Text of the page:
Sunday, 19 May 2019

Radically Equal in Christ: A Sermon on Colossians 3:1–4:1

Here’s another sermon on Colossians.

Matthew 12:46-50; Colossians 3:1–4:1

Sometimes Jesus said things we find difficult to hear. Take today’s Gospel reading from Matthew, for example. Someone tells Jesus his family—his mother and brothers—are outside wanting to speak to him. Nothing unusual about that, I suppose, not at face value. But Jesus’s response is astonishing: ‘That woman, those men—they’re not my mother and brothers; you are!’ Matthew doesn’t tell us if Jesus’s mother and brothers heard him say this. If they did, we can only guess at the levels of confusion and hurt and anger they must have felt. But Jesus’s point is clear: in God’s kingdom, Jesus’s family has nothing to do with blood ties or biology, but has everything to do with obedience to God the Father whose Son is Jesus. In today’s Gospel reading, Jesus is redefining human relationships around his own relationship with God his Father. In the kingdom of God, everything is radically different, radically new, radically equal—and all based on Jesus.
You don’t know where Daddy is? Let’s see if he’s in this pie.
But nobody seems to have told the apostle Paul this, at least not judging by part of today’s reading from Colossians. ‘Wives,’ he commands, ‘be subject to your husbands’; ‘children,’ he adds, ‘obey your parents in everything’; ‘slaves,’ he goes on, ‘slaves, obey your earthly masters in everything.’ If Jesus sought to redefine human relationships around his own relationship with God his Father, then Paul didn’t get the message. It looks for all the world like Paul is keeping the Roman Empire’s status quo: women should play the dutiful spouse, children should be seen and not heard, and slaves . . . well, how on earth can Paul approve of slavery, anyway? Paul says a lot of good things about Jesus; but his attitude towards human relationships, and about how families and households should conduct themselves, leaves a lot to be desired.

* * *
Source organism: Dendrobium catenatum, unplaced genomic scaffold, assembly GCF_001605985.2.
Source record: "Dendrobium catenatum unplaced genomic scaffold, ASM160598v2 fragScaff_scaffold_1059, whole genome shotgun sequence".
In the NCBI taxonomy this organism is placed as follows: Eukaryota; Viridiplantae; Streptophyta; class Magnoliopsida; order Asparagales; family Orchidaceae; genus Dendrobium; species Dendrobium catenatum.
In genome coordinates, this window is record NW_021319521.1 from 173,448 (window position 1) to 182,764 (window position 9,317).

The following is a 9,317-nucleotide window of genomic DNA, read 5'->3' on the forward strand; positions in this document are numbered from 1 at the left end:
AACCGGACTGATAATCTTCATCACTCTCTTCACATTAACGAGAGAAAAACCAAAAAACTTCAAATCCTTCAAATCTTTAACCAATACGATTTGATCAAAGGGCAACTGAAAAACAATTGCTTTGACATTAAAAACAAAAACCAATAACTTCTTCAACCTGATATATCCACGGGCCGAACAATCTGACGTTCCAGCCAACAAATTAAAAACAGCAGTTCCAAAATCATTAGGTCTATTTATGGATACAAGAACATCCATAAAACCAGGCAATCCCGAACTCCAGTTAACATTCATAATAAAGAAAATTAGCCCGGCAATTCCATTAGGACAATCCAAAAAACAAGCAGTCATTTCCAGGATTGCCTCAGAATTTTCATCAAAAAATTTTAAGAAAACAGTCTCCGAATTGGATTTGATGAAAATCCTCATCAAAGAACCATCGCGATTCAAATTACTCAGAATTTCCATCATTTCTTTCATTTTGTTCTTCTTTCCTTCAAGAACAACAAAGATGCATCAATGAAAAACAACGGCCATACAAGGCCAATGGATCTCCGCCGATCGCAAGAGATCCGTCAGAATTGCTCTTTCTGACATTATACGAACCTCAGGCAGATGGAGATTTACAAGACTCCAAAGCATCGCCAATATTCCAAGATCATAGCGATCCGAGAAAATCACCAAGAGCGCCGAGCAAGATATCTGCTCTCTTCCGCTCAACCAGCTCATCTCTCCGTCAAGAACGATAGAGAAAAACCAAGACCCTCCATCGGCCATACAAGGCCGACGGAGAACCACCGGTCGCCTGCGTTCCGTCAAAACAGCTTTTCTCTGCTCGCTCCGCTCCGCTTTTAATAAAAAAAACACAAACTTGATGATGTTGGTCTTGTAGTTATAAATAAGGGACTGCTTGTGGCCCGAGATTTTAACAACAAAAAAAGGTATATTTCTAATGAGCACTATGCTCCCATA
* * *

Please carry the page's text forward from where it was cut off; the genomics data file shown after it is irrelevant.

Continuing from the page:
Before I say more, let’s try to get into the flow of what Paul’s saying in Colossians 3. You Colossians, says Paul, you Colossians have died with Christ, and you have been raised with Christ. Both things have already happened to you, and so you don’t need to look elsewhere to know and experience God. You already have everything you need in the risen Jesus, who is above you and seated at the right hand of God the Father. But get this: because you have died with Christ, because you have been raised with Christ, there is a very real sense in which you are also there with him. You are hidden with Christ in God! But one day, you will no longer be hidden, because Jesus will be revealed for who he is, and you with him.

Given this, says Paul, you Colossians must put to death—kill—anything and everything you do that damages your relationships with one another. Impurity, evil desires, greed and idolatry—kill them off. Wrath, slander, lying—kill them off, too. Anything like this should be killed. And why? Because this is the life of the old, corrupted age of death; and because in baptism, you have already died to this age of death in Christ, and you have been raised to the life of the age to come with Christ. Your life is hidden with Christ in God—you are alive with him, and you are alive in him!

Think about it like this, says Paul. It’s like you used to wear a really old, manky coat: moth-eaten, worn and torn, stinking of sweat and smeared with excrement; the sort of coat that made everyone around you recoil in disgust and gag uncontrollably. But when you were baptised, you stripped off this coat and dressed yourselves in a completely new kind of coat: weather-proof, bug-proof, unstainable, and gloriously shimmering with light. Listen, says Paul, you are already wearing this coat—so why, why, why do you mope around, hands-in-pockets, living as though you’re still wearing the disgusting old one? You are not clothed like that any more and you have no need to act like you are. And why not? Because you are in Christ and in Christ you are wearing the clothes of God’s kingdom and the clothes of the age to come. You just need to grow into them!

Paul’s image is a powerful one. But what does all this have to do with wives subject to husbands, children obedient to parents, and slaves obedient to masters? It’s almost as though Paul says one thing—you are all in Christ!—and then, in a colossal collapse of self-awareness, says that being in Christ really doesn’t make any difference to the way we live our lives at all. So what’s going on? Is Paul really so lacking in self-awareness? Or is he planting seeds deeply to crack the foundations of Roman—and even our own—society?